Wednesday, March 30, 2016

The house with no end

The Winchester Mystery House (copyright Winchester House)

For me, the best kind of house has secret passageways, lots of places in which to play hide-and-seek, all kinds of rooms and hallways and surprises.
The Winchester Mystery House in San Jose, California, is such a place.
We found it when we were looking for something to do with a few hours before the Yanni concert.
Apparently Sarah Winchester had all kinds of spare money when she moved into an 8-room farmhouse in the "country."
She also had all kinds of fears and superstitions.
She thought the house was haunted so she figured she had to keep moving to outwit the ghosts.
The door out to nowhere (copyright Winchester House)
She slept in a different room every night and kept adding to the house so the ghosts would leave her alone.
Over the years, she added multiple rooms and stairways and closets and a ballroom. She actually wanted two though she never used the first.
Today, the house is visited by tourists who are curious and willing to pay $40 each to see inside . (One hundred and ten rooms of the 160 can be visited.)
It's kinda spooky but mostly quite cool.
It's also kind of dangerous because some doors open out into nothing but air.
Some stairways end abruptly.
Some of the closets open onto stone walls.
Some look into other rooms so you'd never know if someone was watching you.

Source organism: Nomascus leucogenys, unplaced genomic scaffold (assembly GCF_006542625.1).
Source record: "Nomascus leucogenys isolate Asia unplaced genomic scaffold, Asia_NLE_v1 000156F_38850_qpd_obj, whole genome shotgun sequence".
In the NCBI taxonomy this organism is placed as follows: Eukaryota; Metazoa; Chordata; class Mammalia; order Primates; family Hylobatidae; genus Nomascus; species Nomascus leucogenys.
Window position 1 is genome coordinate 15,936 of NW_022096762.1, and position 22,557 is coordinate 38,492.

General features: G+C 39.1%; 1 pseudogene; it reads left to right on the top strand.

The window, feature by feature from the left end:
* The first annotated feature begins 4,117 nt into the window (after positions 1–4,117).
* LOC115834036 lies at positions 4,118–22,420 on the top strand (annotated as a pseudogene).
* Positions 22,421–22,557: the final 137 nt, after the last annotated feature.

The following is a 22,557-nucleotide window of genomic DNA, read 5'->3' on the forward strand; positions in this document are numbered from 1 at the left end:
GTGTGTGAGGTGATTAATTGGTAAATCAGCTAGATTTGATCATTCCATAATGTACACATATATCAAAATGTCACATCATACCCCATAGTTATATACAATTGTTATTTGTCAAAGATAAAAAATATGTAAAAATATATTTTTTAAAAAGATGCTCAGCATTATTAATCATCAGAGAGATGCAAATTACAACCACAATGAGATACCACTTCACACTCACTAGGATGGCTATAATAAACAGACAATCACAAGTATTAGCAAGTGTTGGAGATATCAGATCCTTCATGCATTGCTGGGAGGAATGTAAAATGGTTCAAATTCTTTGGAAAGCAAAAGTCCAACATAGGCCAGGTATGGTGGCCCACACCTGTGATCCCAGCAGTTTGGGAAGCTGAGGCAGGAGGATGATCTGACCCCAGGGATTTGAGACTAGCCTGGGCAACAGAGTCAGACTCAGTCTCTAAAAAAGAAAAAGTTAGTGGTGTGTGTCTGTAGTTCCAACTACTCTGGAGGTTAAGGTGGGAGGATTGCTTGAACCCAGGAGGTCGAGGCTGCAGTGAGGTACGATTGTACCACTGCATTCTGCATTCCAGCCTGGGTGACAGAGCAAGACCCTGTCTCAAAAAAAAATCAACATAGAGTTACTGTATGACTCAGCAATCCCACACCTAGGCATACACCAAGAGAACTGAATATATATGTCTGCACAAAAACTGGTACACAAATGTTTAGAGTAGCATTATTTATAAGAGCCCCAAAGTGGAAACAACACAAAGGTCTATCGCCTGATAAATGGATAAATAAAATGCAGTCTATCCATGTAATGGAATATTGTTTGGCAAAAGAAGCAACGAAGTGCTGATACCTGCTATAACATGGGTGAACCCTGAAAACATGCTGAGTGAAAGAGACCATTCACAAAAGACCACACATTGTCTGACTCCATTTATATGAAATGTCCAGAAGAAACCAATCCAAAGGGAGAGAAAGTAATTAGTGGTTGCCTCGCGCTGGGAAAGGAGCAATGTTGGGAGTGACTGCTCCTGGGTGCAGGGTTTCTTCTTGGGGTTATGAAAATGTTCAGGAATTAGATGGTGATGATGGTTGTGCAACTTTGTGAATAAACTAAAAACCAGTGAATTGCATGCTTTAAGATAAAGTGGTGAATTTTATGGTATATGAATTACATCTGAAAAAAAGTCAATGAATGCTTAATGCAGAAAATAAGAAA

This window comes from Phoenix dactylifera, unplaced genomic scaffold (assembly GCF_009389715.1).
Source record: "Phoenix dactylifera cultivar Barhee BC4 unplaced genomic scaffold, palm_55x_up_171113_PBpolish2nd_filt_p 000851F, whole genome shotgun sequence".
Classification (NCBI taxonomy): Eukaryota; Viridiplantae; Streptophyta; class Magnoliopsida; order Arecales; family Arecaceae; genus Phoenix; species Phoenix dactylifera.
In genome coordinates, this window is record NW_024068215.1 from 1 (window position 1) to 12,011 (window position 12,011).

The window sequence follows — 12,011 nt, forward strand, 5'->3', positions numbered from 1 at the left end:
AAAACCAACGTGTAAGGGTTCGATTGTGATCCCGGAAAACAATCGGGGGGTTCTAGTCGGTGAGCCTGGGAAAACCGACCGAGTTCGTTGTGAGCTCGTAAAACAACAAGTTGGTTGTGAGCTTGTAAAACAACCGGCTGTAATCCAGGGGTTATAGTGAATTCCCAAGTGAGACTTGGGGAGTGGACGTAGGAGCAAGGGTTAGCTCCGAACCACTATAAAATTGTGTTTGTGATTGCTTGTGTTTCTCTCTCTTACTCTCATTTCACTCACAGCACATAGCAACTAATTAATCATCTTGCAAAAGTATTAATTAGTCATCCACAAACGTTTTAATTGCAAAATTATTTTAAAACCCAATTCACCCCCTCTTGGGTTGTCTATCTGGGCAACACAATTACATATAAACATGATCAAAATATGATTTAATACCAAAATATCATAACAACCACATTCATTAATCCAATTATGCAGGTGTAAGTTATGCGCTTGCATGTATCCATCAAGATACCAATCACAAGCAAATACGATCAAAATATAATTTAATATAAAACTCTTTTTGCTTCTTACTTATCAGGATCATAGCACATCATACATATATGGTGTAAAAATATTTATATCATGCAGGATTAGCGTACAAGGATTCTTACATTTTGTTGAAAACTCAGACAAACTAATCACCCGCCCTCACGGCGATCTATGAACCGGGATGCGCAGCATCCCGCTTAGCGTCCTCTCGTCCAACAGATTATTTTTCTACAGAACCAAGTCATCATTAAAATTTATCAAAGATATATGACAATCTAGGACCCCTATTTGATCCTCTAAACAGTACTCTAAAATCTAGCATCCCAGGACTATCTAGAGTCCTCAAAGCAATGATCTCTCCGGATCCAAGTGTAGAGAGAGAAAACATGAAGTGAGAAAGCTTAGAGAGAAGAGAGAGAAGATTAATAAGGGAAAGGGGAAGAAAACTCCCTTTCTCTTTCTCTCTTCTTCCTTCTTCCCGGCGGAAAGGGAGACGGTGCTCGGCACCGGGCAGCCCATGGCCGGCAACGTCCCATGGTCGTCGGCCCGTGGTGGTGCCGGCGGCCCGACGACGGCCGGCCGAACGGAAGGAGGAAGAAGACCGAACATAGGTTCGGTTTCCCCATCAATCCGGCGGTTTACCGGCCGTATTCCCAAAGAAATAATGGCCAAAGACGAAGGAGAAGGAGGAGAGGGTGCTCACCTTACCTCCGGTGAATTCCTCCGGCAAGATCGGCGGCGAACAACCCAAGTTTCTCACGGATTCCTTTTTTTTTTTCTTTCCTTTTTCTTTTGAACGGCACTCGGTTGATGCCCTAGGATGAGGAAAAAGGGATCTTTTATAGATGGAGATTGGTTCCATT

I loved it.
We walked around and around and came out in unexpected places.
We climbed funny little stairs that were only a few inches high. (The lady had arthritis and couldn't handle regular stairs.)
You could climb several flights and only be one or two floors higher when you finish.
The stories that go with the house are fascinating although the lady didn't do much except spend her money. Workers built around the clock for 38 years and never finished. When they were done with one room, they were dispatched to another one, remodeling and adding on a whim.
Sarah Winchester paid them well and decorated beautifully.
She had some clever ideas and put in gorgeous stained glass windows. She created a monument of sorts with gardens and a carriage house and a kind of timelessness that fires up the imagination.
It's kind of a shame.
With the space she had and the wealth, she could've opened up a really nifty orphanage.
Sarah Winchester's main bedroom (copyright Winchester House)
I can just see kids running around in the place ... me with them!

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